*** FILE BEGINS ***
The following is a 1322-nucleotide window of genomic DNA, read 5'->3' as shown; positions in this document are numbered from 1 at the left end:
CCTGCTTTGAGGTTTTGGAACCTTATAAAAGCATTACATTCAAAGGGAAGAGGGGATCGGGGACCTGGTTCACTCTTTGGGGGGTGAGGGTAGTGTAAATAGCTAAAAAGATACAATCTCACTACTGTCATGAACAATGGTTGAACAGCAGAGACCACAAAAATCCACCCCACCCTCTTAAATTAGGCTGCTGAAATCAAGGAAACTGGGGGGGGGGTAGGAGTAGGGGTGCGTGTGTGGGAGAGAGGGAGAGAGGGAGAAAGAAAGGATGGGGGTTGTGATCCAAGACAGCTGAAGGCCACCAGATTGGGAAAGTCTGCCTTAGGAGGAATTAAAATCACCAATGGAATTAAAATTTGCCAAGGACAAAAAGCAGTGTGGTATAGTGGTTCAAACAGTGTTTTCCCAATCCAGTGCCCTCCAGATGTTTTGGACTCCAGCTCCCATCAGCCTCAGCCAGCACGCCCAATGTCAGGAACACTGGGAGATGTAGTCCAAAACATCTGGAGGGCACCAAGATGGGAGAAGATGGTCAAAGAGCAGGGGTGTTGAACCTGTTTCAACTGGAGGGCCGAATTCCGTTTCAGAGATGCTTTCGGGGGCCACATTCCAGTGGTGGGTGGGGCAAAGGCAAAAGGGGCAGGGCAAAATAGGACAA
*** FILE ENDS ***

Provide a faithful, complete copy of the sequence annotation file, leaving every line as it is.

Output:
The following is a 1322-nucleotide window of genomic DNA, read 5'->3' as shown; positions in this document are numbered from 1 at the left end:
CCTGCTTTGAGGTTTTGGAACCTTATAAAAGCATTACATTCAAAGGGAAGAGGGGATCGGGGACCTGGTTCACTCTTTGGGGGGTGAGGGTAGTGTAAATAGCTAAAAAGATACAATCTCACTACTGTCATGAACAATGGTTGAACAGCAGAGACCACAAAAATCCACCCCACCCTCTTAAATTAGGCTGCTGAAATCAAGGAAACTGGGGGGGGGGTAGGAGTAGGGGTGCGTGTGTGGGAGAGAGGGAGAGAGGGAGAAAGAAAGGATGGGGGTTGTGATCCAAGACAGCTGAAGGCCACCAGATTGGGAAAGTCTGCCTTAGGAGGAATTAAAATCACCAATGGAATTAAAATTTGCCAAGGACAAAAAGCAGTGTGGTATAGTGGTTCAAACAGTGTTTTCCCAATCCAGTGCCCTCCAGATGTTTTGGACTCCAGCTCCCATCAGCCTCAGCCAGCACGCCCAATGTCAGGAACACTGGGAGATGTAGTCCAAAACATCTGGAGGGCACCAAGATGGGAGAAGATGGTCAAAGAGCAGGGGTGTTGAACCTGTTTCAACTGGAGGGCCGAATTCCGTTTCAGAGATGCTTTCGGGGGCCACATTCCAGTGGTGGGTGGGGCAAAGGCAAAAGGGGCAGGGCAAAATAGGACAA